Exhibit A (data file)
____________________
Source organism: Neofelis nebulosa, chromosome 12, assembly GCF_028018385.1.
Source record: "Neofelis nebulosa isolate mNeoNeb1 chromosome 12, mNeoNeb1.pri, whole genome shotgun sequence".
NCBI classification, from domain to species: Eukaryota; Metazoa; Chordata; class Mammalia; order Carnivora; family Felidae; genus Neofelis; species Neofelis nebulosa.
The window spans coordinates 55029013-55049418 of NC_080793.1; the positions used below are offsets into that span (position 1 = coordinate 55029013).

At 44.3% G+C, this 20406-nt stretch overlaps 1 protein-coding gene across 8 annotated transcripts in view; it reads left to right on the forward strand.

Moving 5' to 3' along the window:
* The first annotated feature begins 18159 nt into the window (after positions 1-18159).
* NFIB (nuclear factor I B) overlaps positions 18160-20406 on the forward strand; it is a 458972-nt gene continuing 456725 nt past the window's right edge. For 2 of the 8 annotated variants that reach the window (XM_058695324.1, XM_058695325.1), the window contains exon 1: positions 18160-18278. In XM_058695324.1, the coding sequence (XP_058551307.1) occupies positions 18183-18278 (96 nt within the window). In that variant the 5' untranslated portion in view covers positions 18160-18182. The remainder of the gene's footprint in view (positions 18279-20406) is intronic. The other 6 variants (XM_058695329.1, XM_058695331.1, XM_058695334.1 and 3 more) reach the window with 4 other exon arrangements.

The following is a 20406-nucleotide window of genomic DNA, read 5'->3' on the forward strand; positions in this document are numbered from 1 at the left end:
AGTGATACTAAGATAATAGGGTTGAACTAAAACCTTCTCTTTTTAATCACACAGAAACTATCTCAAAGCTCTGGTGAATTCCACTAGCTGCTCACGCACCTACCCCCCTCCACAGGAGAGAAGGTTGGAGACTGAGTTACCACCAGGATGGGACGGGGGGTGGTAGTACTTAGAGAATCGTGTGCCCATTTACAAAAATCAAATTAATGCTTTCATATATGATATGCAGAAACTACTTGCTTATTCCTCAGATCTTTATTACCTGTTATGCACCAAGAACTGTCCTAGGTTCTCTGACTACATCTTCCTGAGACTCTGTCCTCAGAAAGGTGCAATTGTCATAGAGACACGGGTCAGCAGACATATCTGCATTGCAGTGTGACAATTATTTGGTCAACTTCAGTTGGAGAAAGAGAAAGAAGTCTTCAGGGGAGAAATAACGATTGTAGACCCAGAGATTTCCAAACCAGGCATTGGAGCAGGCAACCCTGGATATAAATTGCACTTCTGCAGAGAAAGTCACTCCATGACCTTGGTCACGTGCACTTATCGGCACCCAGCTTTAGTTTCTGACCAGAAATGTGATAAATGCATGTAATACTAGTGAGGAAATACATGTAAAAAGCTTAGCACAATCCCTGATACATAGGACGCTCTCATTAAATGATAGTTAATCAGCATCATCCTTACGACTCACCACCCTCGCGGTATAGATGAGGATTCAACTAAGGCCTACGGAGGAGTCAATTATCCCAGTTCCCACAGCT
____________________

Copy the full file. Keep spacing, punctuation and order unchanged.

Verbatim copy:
Source organism: Neofelis nebulosa, chromosome 12, assembly GCF_028018385.1.
Source record: "Neofelis nebulosa isolate mNeoNeb1 chromosome 12, mNeoNeb1.pri, whole genome shotgun sequence".
NCBI classification, from domain to species: Eukaryota; Metazoa; Chordata; class Mammalia; order Carnivora; family Felidae; genus Neofelis; species Neofelis nebulosa.
The window spans coordinates 55029013-55049418 of NC_080793.1; the positions used below are offsets into that span (position 1 = coordinate 55029013).

At 44.3% G+C, this 20406-nt stretch overlaps 1 protein-coding gene across 8 annotated transcripts in view; it reads left to right on the forward strand.

Moving 5' to 3' along the window:
* The first annotated feature begins 18159 nt into the window (after positions 1-18159).
* NFIB (nuclear factor I B) overlaps positions 18160-20406 on the forward strand; it is a 458972-nt gene continuing 456725 nt past the window's right edge. For 2 of the 8 annotated variants that reach the window (XM_058695324.1, XM_058695325.1), the window contains exon 1: positions 18160-18278. In XM_058695324.1, the coding sequence (XP_058551307.1) occupies positions 18183-18278 (96 nt within the window). In that variant the 5' untranslated portion in view covers positions 18160-18182. The remainder of the gene's footprint in view (positions 18279-20406) is intronic. The other 6 variants (XM_058695329.1, XM_058695331.1, XM_058695334.1 and 3 more) reach the window with 4 other exon arrangements.

The following is a 20406-nucleotide window of genomic DNA, read 5'->3' on the forward strand; positions in this document are numbered from 1 at the left end:
AGTGATACTAAGATAATAGGGTTGAACTAAAACCTTCTCTTTTTAATCACACAGAAACTATCTCAAAGCTCTGGTGAATTCCACTAGCTGCTCACGCACCTACCCCCCTCCACAGGAGAGAAGGTTGGAGACTGAGTTACCACCAGGATGGGACGGGGGGTGGTAGTACTTAGAGAATCGTGTGCCCATTTACAAAAATCAAATTAATGCTTTCATATATGATATGCAGAAACTACTTGCTTATTCCTCAGATCTTTATTACCTGTTATGCACCAAGAACTGTCCTAGGTTCTCTGACTACATCTTCCTGAGACTCTGTCCTCAGAAAGGTGCAATTGTCATAGAGACACGGGTCAGCAGACATATCTGCATTGCAGTGTGACAATTATTTGGTCAACTTCAGTTGGAGAAAGAGAAAGAAGTCTTCAGGGGAGAAATAACGATTGTAGACCCAGAGATTTCCAAACCAGGCATTGGAGCAGGCAACCCTGGATATAAATTGCACTTCTGCAGAGAAAGTCACTCCATGACCTTGGTCACGTGCACTTATCGGCACCCAGCTTTAGTTTCTGACCAGAAATGTGATAAATGCATGTAATACTAGTGAGGAAATACATGTAAAAAGCTTAGCACAATCCCTGATACATAGGACGCTCTCATTAAATGATAGTTAATCAGCATCATCCTTACGACTCACCACCCTCGCGGTATAGATGAGGATTCAACTAAGGCCTACGGAGGAGTCAATTATCCCAGTTCCCACAGCT